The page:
Among other things, under the Treasury Plan, Fannie Mae and Freddie Mac (two government-sponsored enterprises or “GSEs”) would be recapitalized by the private sector, leave their conservatorships, and have more limited powers in the mortgage market.  The GSEs would be re-chartered with a charter issued by the Federal Housing Finance Agency (“FHFA”), the agency that now oversees and acts as conservator for the GSEs.  This charter would also be available to other guarantors of mortgage-backed securities (“MBS”).  The plan recommends that the implicit guarantees of the GSEs be replaced by an explicit paid-for guarantee from Ginnie Mae of the repayment of principal and interest on qualifying MBS collateralized by eligible conventional mortgage loans.  Ginnie Mae, a government corporation within HUD, already provides such a guarantee to MBS collateralized by affordable loans issued under various government programs.

The HUD Plan urges that the Federal Housing Administration (“FHA”) be restructured as an autonomous government corporation within HUD and that FHA’s various programs be revised in several respects.

The two plans include well over 100 recommendations for legislative and regulatory changes.  While several of the proposals would require Congressional action, many may be effected through rulemaking or other agency action.  Whatever the form in which the proposed changes are implemented, the recommendations are complex, and the impact of the changes will very much depend on the particulars of new legislation or regulation.

Details of the two plans follow after the jump.
Continue Reading Treasury and HUD Propose Housing Finance Reforms

On July 31, 2018, the U.S. Department of the Treasury released a report identifying numerous recommendations intended to promote constructive activities by nonbank financial institutions, embrace financial technology (“fintech”), and encourage innovation.

This is the fourth and final report issued by Treasury pursuant to Executive Order 13772, which established certain Core Principles designed to inform the manner in which the Trump Administration regulates the U.S. financial system.  Among other things, the Core Principles include:  (i) empower Americans to make independent financial decisions and informed choices; (ii) prevent taxpayer-funded bailouts; (iii) foster economic growth and vibrant financial markets through more rigorous regulatory impact analysis; (iv) make regulation efficient, effective, and appropriately tailored; and (v) restore public accountability within federal financial regulatory agencies and rationalize the federal financial regulatory framework.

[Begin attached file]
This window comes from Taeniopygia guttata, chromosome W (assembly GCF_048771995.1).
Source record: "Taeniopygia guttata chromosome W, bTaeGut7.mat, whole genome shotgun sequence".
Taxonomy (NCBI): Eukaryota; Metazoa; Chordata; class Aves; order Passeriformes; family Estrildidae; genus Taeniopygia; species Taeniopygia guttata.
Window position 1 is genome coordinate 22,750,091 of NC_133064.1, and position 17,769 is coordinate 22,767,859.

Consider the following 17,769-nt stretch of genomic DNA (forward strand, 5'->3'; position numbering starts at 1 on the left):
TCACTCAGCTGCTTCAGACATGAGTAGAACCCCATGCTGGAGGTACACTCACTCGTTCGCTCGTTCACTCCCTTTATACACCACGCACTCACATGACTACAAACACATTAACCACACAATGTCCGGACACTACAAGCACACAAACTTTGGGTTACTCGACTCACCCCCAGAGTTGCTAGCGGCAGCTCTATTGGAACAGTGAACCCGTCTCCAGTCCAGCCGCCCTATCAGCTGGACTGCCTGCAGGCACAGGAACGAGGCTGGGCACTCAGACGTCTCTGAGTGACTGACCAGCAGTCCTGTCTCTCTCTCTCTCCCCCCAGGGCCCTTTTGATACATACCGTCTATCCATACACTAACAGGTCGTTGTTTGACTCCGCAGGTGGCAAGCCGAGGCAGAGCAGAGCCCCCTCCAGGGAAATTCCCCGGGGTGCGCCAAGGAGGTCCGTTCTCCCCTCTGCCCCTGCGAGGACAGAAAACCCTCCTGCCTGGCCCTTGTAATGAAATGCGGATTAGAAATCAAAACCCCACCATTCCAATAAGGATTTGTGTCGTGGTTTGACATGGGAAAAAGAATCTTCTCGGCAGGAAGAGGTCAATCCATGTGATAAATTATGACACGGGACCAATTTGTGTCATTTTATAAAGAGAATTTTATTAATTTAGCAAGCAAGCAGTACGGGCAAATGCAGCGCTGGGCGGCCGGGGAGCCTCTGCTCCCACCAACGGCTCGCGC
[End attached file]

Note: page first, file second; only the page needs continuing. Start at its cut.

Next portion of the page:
Treasury’s lengthy report contains over 80 recommendations, which are summarized in an appendix to the report.  The recommendations generally fall into four categories:  (i) adapting regulatory approaches to promote the efficient and responsible aggregation, sharing, and use of consumer financial data and the development of key competitive technologies; (ii) aligning the regulatory environment to combat unnecessary regulatory fragmentation and account for new fintech business models; (iii) updating a range of activity-specific regulations to accommodate technological advances and products and services offered by nonbank firms; and (iv) facilitating experimentation in the financial sector.

Continue Reading Treasury Releases Report on Nonbank Institutions, Fintech, and Innovation

On April 3, 2018, the Department of the Treasury (“Treasury”) released its much-anticipated recommendations to reform the Community Reinvestment Act (“CRA”). The report, which is addressed to the federal banking agencies, outlines a number of proposed regulatory and administrative changes to (i) the CRA’s performance evaluation criteria, and (ii) the federal banking agencies’ approach to